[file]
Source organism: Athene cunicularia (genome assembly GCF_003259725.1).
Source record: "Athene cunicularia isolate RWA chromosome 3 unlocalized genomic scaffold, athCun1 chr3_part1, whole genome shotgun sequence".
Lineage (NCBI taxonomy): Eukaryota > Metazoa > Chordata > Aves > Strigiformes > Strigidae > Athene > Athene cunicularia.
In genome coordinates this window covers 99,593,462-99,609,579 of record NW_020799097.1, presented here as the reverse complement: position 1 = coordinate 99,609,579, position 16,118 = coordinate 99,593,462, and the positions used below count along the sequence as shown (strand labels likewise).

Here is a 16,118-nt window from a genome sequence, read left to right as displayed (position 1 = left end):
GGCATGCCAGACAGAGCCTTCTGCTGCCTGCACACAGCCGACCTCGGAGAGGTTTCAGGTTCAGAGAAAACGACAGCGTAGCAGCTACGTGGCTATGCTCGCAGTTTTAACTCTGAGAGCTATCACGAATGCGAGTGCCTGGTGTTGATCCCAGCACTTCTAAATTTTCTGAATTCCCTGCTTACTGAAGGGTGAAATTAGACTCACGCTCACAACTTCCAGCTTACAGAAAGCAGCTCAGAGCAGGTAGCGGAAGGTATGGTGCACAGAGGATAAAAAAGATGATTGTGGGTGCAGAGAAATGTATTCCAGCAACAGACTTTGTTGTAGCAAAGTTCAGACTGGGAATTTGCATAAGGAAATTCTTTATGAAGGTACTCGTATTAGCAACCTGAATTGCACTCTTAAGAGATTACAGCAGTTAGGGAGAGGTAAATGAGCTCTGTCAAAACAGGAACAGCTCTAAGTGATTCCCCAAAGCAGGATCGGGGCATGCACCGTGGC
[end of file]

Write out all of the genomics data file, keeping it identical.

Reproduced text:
Source organism: Athene cunicularia (genome assembly GCF_003259725.1).
Source record: "Athene cunicularia isolate RWA chromosome 3 unlocalized genomic scaffold, athCun1 chr3_part1, whole genome shotgun sequence".
Lineage (NCBI taxonomy): Eukaryota > Metazoa > Chordata > Aves > Strigiformes > Strigidae > Athene > Athene cunicularia.
In genome coordinates this window covers 99,593,462-99,609,579 of record NW_020799097.1, presented here as the reverse complement: position 1 = coordinate 99,609,579, position 16,118 = coordinate 99,593,462, and the positions used below count along the sequence as shown (strand labels likewise).

Here is a 16,118-nt window from a genome sequence, read left to right as displayed (position 1 = left end):
GGCATGCCAGACAGAGCCTTCTGCTGCCTGCACACAGCCGACCTCGGAGAGGTTTCAGGTTCAGAGAAAACGACAGCGTAGCAGCTACGTGGCTATGCTCGCAGTTTTAACTCTGAGAGCTATCACGAATGCGAGTGCCTGGTGTTGATCCCAGCACTTCTAAATTTTCTGAATTCCCTGCTTACTGAAGGGTGAAATTAGACTCACGCTCACAACTTCCAGCTTACAGAAAGCAGCTCAGAGCAGGTAGCGGAAGGTATGGTGCACAGAGGATAAAAAAGATGATTGTGGGTGCAGAGAAATGTATTCCAGCAACAGACTTTGTTGTAGCAAAGTTCAGACTGGGAATTTGCATAAGGAAATTCTTTATGAAGGTACTCGTATTAGCAACCTGAATTGCACTCTTAAGAGATTACAGCAGTTAGGGAGAGGTAAATGAGCTCTGTCAAAACAGGAACAGCTCTAAGTGATTCCCCAAAGCAGGATCGGGGCATGCACCGTGGC